In her A- review, Lisa Schwarzbaum says Benjamin Button is “an extravagantly ambitious movie that’s easy to admire but a challenge to love.”
A different director might have emphasized sentimentality in the manner of a Robin Williams weepy with a message: We’re all going to die, so love while you get a chance! Instead, Fincher’s innate astringency ‚Äî his hardness, even, which he has put to such varied effect over the years in Fight Club, Seven, and Zodiac ‚Äî becomes exactly the kind of tonic needed to balance the sweet/tart proportions of so audacious a cinematic project.
Here, Lisa puts her finger on the button.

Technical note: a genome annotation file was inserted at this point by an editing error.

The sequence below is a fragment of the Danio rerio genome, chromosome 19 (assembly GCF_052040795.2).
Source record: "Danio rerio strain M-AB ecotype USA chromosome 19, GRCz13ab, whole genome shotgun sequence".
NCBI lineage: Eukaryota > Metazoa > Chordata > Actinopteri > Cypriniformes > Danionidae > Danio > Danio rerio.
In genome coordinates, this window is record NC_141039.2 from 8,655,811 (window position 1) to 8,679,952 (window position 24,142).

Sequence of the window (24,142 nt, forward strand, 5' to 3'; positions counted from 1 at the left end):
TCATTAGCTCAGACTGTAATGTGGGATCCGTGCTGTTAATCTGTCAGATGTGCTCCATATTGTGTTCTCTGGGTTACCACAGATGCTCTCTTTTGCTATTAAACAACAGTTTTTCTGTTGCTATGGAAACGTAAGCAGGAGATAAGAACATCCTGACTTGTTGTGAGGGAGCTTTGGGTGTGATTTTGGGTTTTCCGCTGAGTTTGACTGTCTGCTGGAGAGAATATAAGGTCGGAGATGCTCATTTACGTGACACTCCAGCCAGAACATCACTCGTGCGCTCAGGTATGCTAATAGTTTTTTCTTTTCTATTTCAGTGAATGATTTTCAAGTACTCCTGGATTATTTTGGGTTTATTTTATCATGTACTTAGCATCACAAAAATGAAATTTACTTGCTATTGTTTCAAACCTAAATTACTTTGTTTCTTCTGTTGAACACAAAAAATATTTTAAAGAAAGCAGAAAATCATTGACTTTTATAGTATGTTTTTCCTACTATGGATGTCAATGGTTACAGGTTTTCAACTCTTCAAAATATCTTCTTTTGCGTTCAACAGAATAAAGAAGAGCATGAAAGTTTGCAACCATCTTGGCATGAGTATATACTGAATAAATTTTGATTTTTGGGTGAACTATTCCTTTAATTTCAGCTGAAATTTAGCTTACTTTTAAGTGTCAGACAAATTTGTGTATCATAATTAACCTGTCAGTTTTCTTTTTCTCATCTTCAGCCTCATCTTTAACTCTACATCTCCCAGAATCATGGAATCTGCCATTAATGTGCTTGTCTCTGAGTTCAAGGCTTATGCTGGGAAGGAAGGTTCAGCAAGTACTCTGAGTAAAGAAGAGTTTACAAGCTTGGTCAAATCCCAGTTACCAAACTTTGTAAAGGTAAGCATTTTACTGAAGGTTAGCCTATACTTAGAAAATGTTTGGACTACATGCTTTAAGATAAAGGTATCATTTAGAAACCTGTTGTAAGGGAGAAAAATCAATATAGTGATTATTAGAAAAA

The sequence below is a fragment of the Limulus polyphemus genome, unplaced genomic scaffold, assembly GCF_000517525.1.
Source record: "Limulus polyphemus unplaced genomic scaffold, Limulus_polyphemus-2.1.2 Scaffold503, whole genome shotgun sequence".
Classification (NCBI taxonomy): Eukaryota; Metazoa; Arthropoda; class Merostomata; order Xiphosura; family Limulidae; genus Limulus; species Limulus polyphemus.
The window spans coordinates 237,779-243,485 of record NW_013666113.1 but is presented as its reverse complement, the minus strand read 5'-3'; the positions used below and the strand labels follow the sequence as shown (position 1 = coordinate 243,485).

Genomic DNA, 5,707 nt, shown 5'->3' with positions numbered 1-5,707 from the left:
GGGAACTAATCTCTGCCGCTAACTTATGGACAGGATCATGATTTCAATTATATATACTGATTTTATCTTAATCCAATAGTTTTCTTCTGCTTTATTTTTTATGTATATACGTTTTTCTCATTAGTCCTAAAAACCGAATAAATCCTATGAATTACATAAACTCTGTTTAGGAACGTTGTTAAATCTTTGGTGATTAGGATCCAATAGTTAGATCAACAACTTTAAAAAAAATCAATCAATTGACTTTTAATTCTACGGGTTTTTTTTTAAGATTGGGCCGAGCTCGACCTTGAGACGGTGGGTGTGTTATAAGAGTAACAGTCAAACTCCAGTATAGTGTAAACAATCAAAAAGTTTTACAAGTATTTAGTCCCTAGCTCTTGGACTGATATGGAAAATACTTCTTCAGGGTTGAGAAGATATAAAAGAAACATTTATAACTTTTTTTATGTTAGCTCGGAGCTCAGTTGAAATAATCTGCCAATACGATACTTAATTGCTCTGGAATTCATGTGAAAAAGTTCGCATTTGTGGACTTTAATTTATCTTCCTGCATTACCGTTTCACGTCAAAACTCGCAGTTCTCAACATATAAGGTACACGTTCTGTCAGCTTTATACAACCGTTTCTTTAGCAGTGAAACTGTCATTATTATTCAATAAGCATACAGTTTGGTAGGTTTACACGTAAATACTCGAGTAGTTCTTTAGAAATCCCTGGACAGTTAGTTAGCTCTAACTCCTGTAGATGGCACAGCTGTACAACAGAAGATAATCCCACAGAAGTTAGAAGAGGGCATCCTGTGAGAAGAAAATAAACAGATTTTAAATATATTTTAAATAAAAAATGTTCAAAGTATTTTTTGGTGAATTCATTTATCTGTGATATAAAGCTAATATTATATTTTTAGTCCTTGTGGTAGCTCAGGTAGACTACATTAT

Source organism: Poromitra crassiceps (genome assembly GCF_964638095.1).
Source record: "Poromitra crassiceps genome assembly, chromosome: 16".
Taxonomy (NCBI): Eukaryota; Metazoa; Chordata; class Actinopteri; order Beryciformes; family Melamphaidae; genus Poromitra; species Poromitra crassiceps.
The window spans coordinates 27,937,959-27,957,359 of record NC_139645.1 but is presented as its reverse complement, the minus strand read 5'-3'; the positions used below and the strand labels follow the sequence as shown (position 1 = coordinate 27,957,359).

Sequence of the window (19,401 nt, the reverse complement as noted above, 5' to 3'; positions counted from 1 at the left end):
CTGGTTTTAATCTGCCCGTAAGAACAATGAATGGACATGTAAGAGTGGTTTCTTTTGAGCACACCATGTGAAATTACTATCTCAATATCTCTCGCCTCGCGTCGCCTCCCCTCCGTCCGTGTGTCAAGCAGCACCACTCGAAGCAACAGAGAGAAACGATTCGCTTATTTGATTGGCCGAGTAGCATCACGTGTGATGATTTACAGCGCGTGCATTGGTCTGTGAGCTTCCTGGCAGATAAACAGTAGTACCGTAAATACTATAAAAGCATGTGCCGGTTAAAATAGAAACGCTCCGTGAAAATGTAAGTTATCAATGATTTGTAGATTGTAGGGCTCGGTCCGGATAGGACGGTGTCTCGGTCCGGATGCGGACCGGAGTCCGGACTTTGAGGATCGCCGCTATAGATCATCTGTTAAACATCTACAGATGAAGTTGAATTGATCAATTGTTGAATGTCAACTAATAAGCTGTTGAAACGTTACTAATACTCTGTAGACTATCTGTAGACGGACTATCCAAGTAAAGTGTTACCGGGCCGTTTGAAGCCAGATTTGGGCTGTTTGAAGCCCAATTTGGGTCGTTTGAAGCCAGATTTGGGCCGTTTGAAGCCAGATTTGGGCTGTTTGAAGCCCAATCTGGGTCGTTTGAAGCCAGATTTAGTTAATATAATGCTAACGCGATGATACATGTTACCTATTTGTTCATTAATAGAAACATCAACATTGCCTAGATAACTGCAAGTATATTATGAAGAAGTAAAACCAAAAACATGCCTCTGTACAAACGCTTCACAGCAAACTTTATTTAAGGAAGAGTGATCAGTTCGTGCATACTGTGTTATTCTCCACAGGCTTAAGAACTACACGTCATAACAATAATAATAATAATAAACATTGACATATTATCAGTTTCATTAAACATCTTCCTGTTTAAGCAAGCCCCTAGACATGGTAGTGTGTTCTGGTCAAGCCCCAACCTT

At any moment in this singular Hollywood spectacle, two marvels predominate, one technical and the other…Bradical. The movie has been in the works for years, pored over by Fincher like a favorite fairytale from his childhood. But only now has computer-driven wizardry matured enough to meet the story’s challenges so unobtrusively. Likewise, Pitt, a comely actor, is no longer the golden surprise he was 18 years ago in Thelma & Louise. What he is, though, is a phenomenon of heightened celebrity. And that rarified status, combined with good grooming and exquisite digital effects care, produces the exact force field of fame needed to take our breath away in that first moment on screen when, rid of gray hair, Benjamin is bathed in light that honors the movie-star beauty Pitt is. Was. Is.